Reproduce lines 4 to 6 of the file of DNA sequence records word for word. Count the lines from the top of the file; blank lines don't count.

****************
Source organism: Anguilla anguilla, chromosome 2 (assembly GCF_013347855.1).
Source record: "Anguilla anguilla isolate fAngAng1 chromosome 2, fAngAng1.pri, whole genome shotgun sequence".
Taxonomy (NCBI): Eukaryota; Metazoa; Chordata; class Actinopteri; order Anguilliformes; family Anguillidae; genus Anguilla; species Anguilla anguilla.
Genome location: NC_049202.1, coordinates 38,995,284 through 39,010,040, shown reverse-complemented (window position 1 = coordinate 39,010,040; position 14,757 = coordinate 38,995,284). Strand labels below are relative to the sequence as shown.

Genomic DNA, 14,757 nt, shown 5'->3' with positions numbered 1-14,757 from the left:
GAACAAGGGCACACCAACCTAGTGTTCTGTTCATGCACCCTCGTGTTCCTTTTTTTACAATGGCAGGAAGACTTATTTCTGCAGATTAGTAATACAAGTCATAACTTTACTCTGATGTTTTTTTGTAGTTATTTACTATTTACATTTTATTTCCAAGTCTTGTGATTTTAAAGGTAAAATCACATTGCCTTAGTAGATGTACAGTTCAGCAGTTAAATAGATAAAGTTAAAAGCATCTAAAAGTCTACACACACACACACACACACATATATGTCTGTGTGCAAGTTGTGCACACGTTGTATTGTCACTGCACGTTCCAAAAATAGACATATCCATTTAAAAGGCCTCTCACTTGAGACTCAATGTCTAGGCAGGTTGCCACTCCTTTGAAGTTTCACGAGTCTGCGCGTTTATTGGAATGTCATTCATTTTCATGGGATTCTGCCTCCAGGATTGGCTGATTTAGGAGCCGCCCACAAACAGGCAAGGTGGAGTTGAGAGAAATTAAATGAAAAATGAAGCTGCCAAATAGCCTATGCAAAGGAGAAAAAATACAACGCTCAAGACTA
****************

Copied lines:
Genome location: NC_049202.1, coordinates 38,995,284 through 39,010,040, shown reverse-complemented (window position 1 = coordinate 39,010,040; position 14,757 = coordinate 38,995,284). Strand labels below are relative to the sequence as shown.

Genomic DNA, 14,757 nt, shown 5'->3' with positions numbered 1-14,757 from the left:
GAACAAGGGCACACCAACCTAGTGTTCTGTTCATGCACCCTCGTGTTCCTTTTTTTACAATGGCAGGAAGACTTATTTCTGCAGATTAGTAATACAAGTCATAACTTTACTCTGATGTTTTTTTGTAGTTATTTACTATTTACATTTTATTTCCAAGTCTTGTGATTTTAAAGGTAAAATCACATTGCCTTAGTAGATGTACAGTTCAGCAGTTAAATAGATAAAGTTAAAAGCATCTAAAAGTCTACACACACACACACACACACATATATGTCTGTGTGCAAGTTGTGCACACGTTGTATTGTCACTGCACGTTCCAAAAATAGACATATCCATTTAAAAGGCCTCTCACTTGAGACTCAATGTCTAGGCAGGTTGCCACTCCTTTGAAGTTTCACGAGTCTGCGCGTTTATTGGAATGTCATTCATTTTCATGGGATTCTGCCTCCAGGATTGGCTGATTTAGGAGCCGCCCACAAACAGGCAAGGTGGAGTTGAGAGAAATTAAATGAAAAATGAAGCTGCCAAATAGCCTATGCAAAGGAGAAAAAATACAACGCTCAAGACTA